The purpose of the III portion of the curriculum is to engage students in activities that will foster the skills of life-long learning essential for practicing physicians in the 21st century. Students will gain experience generating questions related to the practice of medicine and exploring the various methods available to resolve such questions. The student is strongly urged to select a topic of particular interest and to investigate the subject independently, utilizing the advice of a faculty advisor and other resources in the WWAMI community. This is a unique opportunity for students to choose both the content and form of their learning and to pursue an interest that may not be included elsewhere in the curriculum.
There are five options you can select from to fulfill the III requirement; this scholarship experience is undertaken between years one and two of medical school. Each offers the student a different type of learning experience and each has its own process, expectations, and deadlines. If you have questions on any of these selectives, please contact the UWSOM Curriculum Office.
Extensive details about III options and processes can be found on the III site.
Selective 1: Data Gathering/Hypothesis Driven Inquiry
This selective can take the form of a basic laboratory study, a survey, secondary analysis of an existing dataset, a chart review, a qualitative study or a prospective clinical trial. The research can be initiated by the student or by the advising faculty member, as long as the student has an independent role and makes an intellectual contribution to the project. Students selecting this option can expect to learn the steps and logic involved in trying to resolve an empirical question through data collection and analysis. Students will learn how to conduct research in a way that conforms with human or animal use regulations.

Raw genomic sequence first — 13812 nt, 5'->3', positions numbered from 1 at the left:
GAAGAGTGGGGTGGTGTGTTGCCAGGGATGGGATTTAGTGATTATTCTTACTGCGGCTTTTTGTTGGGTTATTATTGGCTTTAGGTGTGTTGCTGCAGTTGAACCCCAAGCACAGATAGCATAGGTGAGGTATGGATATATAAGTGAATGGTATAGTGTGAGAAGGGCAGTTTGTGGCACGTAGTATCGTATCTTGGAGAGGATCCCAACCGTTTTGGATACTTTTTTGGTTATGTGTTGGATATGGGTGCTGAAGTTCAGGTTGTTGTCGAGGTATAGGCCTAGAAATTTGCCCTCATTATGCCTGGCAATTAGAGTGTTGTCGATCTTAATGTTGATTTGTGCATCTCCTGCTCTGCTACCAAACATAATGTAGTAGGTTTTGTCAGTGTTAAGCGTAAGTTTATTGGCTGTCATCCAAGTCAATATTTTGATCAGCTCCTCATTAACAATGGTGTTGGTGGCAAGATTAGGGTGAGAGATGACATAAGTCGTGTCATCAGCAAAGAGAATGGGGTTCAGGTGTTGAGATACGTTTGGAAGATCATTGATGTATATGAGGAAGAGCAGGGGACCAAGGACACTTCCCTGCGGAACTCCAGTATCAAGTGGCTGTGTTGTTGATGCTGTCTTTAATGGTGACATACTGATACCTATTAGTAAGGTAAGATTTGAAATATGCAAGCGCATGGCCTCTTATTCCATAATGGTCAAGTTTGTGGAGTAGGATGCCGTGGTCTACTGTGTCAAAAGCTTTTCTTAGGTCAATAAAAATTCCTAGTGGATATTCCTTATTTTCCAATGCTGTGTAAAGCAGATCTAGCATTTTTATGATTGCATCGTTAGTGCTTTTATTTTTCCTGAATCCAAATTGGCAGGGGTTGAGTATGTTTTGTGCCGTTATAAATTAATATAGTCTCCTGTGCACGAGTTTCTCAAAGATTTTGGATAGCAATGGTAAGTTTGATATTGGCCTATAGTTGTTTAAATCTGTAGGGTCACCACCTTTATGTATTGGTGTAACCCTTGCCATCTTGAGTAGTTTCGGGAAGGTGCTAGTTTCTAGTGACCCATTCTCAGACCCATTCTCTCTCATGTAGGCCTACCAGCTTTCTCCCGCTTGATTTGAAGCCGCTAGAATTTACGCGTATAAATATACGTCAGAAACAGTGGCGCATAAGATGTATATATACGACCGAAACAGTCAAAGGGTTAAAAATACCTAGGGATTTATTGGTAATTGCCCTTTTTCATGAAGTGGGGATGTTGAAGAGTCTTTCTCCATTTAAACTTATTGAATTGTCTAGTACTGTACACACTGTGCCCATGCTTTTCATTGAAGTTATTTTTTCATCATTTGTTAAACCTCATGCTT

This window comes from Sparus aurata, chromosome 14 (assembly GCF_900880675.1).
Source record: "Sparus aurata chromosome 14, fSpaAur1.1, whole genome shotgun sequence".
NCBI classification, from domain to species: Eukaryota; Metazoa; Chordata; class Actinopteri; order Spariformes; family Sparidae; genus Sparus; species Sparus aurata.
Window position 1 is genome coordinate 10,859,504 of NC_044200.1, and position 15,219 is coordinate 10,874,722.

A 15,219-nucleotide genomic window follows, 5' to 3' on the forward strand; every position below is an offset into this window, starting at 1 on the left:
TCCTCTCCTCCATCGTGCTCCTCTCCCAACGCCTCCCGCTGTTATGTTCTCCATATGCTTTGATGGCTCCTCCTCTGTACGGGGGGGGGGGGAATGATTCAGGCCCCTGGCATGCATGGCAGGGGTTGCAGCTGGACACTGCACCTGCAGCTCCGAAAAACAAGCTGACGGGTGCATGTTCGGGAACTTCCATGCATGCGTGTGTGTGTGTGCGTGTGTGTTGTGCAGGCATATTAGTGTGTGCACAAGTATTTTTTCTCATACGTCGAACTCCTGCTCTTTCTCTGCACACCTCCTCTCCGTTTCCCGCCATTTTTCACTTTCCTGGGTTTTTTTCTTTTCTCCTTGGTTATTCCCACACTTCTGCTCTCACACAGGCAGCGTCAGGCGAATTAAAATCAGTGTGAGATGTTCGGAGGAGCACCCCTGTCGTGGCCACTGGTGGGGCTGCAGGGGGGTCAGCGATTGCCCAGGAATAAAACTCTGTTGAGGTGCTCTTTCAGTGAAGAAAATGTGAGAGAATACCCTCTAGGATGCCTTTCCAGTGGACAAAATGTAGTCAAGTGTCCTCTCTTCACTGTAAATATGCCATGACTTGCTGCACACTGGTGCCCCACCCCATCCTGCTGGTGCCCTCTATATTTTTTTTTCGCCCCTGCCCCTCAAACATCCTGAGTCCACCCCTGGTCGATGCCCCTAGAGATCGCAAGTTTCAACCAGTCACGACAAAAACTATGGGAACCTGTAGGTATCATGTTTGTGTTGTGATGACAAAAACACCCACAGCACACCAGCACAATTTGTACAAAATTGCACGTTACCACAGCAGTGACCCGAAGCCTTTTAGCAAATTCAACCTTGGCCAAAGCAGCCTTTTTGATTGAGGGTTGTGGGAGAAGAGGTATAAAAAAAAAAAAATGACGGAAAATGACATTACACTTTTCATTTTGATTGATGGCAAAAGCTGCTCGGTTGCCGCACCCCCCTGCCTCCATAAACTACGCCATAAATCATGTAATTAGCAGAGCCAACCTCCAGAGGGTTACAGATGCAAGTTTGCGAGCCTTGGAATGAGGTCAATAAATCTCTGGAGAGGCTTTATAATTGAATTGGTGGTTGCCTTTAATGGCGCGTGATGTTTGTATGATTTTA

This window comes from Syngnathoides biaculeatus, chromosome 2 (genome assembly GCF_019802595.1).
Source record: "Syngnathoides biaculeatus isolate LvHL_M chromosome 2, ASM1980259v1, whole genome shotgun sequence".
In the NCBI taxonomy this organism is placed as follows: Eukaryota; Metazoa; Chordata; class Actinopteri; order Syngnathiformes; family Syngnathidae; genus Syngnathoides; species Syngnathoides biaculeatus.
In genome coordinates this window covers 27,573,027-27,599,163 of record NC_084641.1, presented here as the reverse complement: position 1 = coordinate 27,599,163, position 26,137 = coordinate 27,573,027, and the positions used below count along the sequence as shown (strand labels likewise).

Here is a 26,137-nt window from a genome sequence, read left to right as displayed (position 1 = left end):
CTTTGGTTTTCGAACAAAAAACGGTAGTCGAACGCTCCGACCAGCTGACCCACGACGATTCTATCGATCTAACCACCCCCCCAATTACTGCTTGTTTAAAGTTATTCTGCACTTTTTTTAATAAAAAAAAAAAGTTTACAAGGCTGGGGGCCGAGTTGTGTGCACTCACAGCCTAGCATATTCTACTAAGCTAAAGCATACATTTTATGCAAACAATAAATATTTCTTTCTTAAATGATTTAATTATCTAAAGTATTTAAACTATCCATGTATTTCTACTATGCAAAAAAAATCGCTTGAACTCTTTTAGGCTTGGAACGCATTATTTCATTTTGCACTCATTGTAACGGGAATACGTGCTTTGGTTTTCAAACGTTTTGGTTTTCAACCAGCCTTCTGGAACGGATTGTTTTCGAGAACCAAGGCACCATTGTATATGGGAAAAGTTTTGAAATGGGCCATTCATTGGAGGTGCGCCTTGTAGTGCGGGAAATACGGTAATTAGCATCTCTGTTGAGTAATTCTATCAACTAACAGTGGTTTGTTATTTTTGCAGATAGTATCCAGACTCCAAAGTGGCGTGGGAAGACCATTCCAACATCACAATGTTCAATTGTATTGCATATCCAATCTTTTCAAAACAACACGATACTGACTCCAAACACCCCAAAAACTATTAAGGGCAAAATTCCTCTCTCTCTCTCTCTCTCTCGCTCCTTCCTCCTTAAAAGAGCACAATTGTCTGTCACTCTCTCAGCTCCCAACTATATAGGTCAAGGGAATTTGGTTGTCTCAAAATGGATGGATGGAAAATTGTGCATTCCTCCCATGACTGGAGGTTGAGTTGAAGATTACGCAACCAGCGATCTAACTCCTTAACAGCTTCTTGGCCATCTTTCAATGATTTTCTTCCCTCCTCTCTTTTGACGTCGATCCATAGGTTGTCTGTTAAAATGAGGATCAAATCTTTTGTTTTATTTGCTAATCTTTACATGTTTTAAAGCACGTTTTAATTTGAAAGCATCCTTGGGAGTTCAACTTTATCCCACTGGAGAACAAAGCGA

Selective 2: Systematic Literature Review
A systematic review of the literature poses an unresolved scientific question relevant to the practice of clinical medicine and attempts to answer that question using evidence published in medical literature. Particular attention is paid to the methods of the studies reviewed in addition to the results. Alternatively, students can use published literature and other sources to analyze an issue in medicine or to perform an historical investigation.
Students choosing Selective 2 learn how to use medical databases effectively. They learn how the population and methods employed in a study affect the interpretation of study results. In addition, they will learn how to synthesize information from a variety of sources in the form of an evidence table to draw a reasonable conclusion.
Selective 3: Experience-Driven Inquiry-RUOP
An experience-driven investigation of an issue will be developed by the student while participating in the Rural Underserved Opportunities Program (RUOP). During their four-week rotation, students live in rural or urban underserved communities throughout Washington, Wyoming, Alaska, Montana, and Idaho. They work side-by-side with local physicians providing health care to underserved populations. Students will closely observe health care in a community setting, then develop a project based on those observations. The project can take several forms, including a community needs assessment, a plan for a community health intervention, or evaluation of a service delivery project.
Contact: Toby Keys, 206.616.7832
Selective 4: Special Simulation Selective-WISH
This selective offers rising 2nd year medical students an opportunity to participate as a member of the staff of the WWAMI Institute for Simulation in Healthcare (WISH). The student will have the opportunity to research and develop the content for one or more simulated patients. This patient, as well as others being concurrently developed, will be incorporated into a simulated hospital as the core of a computer based ‘continuity of care’ experience being developed for use with medical students.
Contact: Bridget Kovach, 206.598.2710
Selective 5: Promoting Community Health in Developing Countries-GHIP
An experience-driven investigation of an issue will be developed by the student while participating in the Global Health Immersion Program (GHIP). This option is for students with a strong interest in global health and underserved communities and is particularly suited to students on the Global Health Pathway. Students spend a minimum of eight weeks in a developing country working to understand and help improve the local health communities. Students perform a community health assessment and will develop and implement a community health project.
Contact: Rachel Lazzar, 206.685.7418
Visit the III site to access comprehensive information about the III selectives, including timelines, guidelines, forms, and more.